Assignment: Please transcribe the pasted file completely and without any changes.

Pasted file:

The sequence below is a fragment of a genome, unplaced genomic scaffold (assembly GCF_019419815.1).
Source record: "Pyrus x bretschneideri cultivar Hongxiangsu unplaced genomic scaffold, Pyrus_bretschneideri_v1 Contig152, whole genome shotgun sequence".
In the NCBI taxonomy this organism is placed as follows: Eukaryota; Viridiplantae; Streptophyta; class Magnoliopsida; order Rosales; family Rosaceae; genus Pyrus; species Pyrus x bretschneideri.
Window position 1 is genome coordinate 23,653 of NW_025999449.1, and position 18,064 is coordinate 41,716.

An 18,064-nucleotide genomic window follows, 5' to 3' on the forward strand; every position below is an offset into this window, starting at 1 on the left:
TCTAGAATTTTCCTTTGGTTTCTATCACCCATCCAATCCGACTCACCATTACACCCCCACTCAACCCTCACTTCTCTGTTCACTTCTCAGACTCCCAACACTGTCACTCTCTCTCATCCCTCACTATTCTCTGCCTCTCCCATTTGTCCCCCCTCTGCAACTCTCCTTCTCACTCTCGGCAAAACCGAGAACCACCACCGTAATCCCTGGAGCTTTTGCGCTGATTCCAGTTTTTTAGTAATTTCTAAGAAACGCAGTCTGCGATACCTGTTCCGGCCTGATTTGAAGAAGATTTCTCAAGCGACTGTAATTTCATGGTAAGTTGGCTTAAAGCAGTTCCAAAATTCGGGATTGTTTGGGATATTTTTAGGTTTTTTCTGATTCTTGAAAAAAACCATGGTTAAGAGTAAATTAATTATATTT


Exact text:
The sequence below is a fragment of a genome, unplaced genomic scaffold (assembly GCF_019419815.1).
Source record: "Pyrus x bretschneideri cultivar Hongxiangsu unplaced genomic scaffold, Pyrus_bretschneideri_v1 Contig152, whole genome shotgun sequence".
In the NCBI taxonomy this organism is placed as follows: Eukaryota; Viridiplantae; Streptophyta; class Magnoliopsida; order Rosales; family Rosaceae; genus Pyrus; species Pyrus x bretschneideri.
Window position 1 is genome coordinate 23,653 of NW_025999449.1, and position 18,064 is coordinate 41,716.

An 18,064-nucleotide genomic window follows, 5' to 3' on the forward strand; every position below is an offset into this window, starting at 1 on the left:
TCTAGAATTTTCCTTTGGTTTCTATCACCCATCCAATCCGACTCACCATTACACCCCCACTCAACCCTCACTTCTCTGTTCACTTCTCAGACTCCCAACACTGTCACTCTCTCTCATCCCTCACTATTCTCTGCCTCTCCCATTTGTCCCCCCTCTGCAACTCTCCTTCTCACTCTCGGCAAAACCGAGAACCACCACCGTAATCCCTGGAGCTTTTGCGCTGATTCCAGTTTTTTAGTAATTTCTAAGAAACGCAGTCTGCGATACCTGTTCCGGCCTGATTTGAAGAAGATTTCTCAAGCGACTGTAATTTCATGGTAAGTTGGCTTAAAGCAGTTCCAAAATTCGGGATTGTTTGGGATATTTTTAGGTTTTTTCTGATTCTTGAAAAAAACCATGGTTAAGAGTAAATTAATTATATTT